By the time of the occupation of Crimea, only 20% of Crimeans expressed the desire for Ukraine and Russia to unite in one country, which is evidenced by the results of a study conducted by Ukrainian sociologists in the Crimea from 1993 to 2013.
"By the year 2000, the number of people willing to unite with Russia has increased to 65%. But this rate had been constantly falling down since then, and in 2012-2013 it was just over 20%. This indicates that the annexation of the Crimea had happened not due to the desire of the inhabitants of the peninsula, to which Russia appeals, but exclusively as a result of a special operation," Anton Grushetskyi, deputy director of the Kyiv International Institute of Sociology stated at a conference held in Kyiv.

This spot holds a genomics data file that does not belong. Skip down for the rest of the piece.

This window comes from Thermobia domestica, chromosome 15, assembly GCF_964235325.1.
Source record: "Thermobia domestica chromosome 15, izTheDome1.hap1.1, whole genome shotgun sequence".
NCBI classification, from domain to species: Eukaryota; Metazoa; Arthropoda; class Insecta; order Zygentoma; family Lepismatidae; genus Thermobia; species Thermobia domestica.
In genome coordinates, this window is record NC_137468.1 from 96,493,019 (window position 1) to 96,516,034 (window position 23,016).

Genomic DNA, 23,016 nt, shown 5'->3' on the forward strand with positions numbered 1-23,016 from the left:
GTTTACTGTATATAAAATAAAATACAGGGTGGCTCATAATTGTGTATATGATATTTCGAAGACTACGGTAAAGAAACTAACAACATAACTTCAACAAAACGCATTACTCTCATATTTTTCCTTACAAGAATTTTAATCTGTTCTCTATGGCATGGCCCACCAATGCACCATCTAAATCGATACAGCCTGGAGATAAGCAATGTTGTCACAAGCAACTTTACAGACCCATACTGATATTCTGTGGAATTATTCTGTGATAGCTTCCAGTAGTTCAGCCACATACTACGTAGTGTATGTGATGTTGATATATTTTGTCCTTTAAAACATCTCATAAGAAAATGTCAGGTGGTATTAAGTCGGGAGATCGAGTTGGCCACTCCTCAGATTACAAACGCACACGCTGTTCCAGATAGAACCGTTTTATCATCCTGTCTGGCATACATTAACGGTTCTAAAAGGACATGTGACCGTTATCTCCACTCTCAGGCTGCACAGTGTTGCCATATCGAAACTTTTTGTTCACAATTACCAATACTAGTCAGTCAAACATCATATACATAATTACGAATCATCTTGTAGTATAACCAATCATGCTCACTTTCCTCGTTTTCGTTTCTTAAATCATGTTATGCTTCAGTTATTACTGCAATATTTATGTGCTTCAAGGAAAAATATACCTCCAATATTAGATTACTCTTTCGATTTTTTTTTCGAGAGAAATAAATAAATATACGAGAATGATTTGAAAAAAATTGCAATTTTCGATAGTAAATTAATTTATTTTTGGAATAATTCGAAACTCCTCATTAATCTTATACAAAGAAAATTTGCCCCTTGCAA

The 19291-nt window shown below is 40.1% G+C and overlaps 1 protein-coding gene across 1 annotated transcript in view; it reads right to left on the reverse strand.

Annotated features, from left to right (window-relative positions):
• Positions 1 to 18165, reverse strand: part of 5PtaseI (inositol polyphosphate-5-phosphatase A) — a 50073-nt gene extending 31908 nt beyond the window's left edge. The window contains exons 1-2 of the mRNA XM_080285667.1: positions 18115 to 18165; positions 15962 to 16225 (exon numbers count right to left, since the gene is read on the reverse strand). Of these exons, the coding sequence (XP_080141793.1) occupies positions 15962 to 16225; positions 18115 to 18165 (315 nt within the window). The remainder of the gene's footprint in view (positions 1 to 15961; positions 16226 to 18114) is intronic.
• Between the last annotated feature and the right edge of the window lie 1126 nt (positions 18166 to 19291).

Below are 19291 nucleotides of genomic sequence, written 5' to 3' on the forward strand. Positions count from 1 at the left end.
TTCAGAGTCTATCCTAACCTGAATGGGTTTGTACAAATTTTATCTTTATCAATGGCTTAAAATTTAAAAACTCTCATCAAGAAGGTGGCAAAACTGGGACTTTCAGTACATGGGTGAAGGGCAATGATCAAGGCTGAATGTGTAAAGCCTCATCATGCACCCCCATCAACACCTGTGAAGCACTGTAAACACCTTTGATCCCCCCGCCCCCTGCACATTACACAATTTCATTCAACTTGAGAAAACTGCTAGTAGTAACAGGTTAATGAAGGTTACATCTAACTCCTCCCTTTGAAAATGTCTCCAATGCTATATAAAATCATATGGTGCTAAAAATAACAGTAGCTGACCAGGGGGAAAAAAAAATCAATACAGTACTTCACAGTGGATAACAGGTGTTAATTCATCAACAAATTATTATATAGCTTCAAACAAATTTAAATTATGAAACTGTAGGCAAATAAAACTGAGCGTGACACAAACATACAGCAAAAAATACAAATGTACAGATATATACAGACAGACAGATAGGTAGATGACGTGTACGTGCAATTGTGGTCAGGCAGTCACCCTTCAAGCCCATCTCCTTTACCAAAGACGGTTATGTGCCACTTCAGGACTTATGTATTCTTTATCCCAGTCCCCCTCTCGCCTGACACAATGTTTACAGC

Reportedly, according to the research, the occupation of Crimea by the Russian Federation contributed to a sharp increase in the level of support for Ukraine's independence by the country's population. Anton Grushetskyi noted that the level of support for Ukraine's independence following great support at the referendum in 1991 began to fall precipitously, as poverty level has increased and a period of frustration set in. However, after the outbreak of the war in Chechnya, the support for Ukraine's independence has increased to 80%. A sharp increase - up to 90% - occurred following the annexation of Crimea by Russia in 2014.